Sunday, June 20, 2010

Political circus or lynch mob?

To anyone who closely follows American legislative happenings at the federal level, one of the more entertaining phenomena would undoubtedly be House and Senate hearings. Legislative hearings are organized by committees in either houses to inform legislation, investigate public policy affairs, question nominated officials etc.

While most hearings are run-of-the-mill bureaucratic affairs, some pertaining to emotion-laden issues offer very entertaining political histrionics. Some instances from the recent past were those where legislators questioned the big three auto-makers (where the latter were whipped for flying their private jets to Washington) or the numerous hearings following the credit crisis involving bankers, policy-makers, federal officials etc.

On these public-passion-generating topics, it is clear that the purpose of the committee-members is not to investigate or inform themselves, but simply use the platform for political posturing and venting of public emotion. These hearings sometimes turn brutal, with committee members heaping scorn and sarcasm on the questionee, barely maintaining parliamentary decorum.

Case in point was the grilling of Tony Hayward, BP CEO, by the US House Energy and Commerce Subcommittee. There are plenty of sources where the entire hearing can be perused, but a representative snapshot is this one below (link to picture source) of Rep. Steve Scalise of Louisiana brandishing a picture of an oil-soaked pelican, apparently to exhibit the tragedy of the damage caused by the Deepwater oil spill.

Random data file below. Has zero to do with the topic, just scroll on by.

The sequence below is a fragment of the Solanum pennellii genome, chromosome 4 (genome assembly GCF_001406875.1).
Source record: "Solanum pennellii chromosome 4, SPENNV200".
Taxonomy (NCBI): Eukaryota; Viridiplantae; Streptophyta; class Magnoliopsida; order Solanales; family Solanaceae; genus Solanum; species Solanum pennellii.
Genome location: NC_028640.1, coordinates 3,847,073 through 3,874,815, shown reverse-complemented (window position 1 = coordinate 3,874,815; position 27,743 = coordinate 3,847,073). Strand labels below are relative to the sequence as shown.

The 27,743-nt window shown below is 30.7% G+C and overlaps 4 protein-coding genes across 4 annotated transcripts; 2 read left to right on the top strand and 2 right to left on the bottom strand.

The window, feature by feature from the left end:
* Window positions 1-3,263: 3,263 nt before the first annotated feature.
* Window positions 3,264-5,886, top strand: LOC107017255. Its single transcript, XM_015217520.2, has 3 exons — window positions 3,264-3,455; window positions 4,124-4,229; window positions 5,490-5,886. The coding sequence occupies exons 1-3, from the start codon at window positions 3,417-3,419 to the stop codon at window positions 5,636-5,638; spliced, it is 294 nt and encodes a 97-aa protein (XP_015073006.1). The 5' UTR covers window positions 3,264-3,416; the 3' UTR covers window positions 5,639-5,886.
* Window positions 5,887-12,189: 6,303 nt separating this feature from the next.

One wonders what purpose dramabaazi like this fulfills in what is supposed to be an investigative hearing besides shaming the 'defendant' in front of a millions-strong audience.
The affair is analogous to a lynch mob because the purpose of mobs baying for blood is exactly what motivates such passionate legislative hearings - the venting of public anger against a perceived crime. As it goes with mobs, facts take a back seat.

While the political drama such hearings provide is certainly entertaining, it does bring to mind the question whether public shaming like this is constitutional. If BP is indeed found guilty of civil/criminal defaults as the result of a judicial process, they will certainly end up paying the due penalties. Is this scapegoating/humiliation then a subversion of the judicial process, and does it constitute "cruel and unusual punishment" (or worse, because the crime has not yet been proven)?

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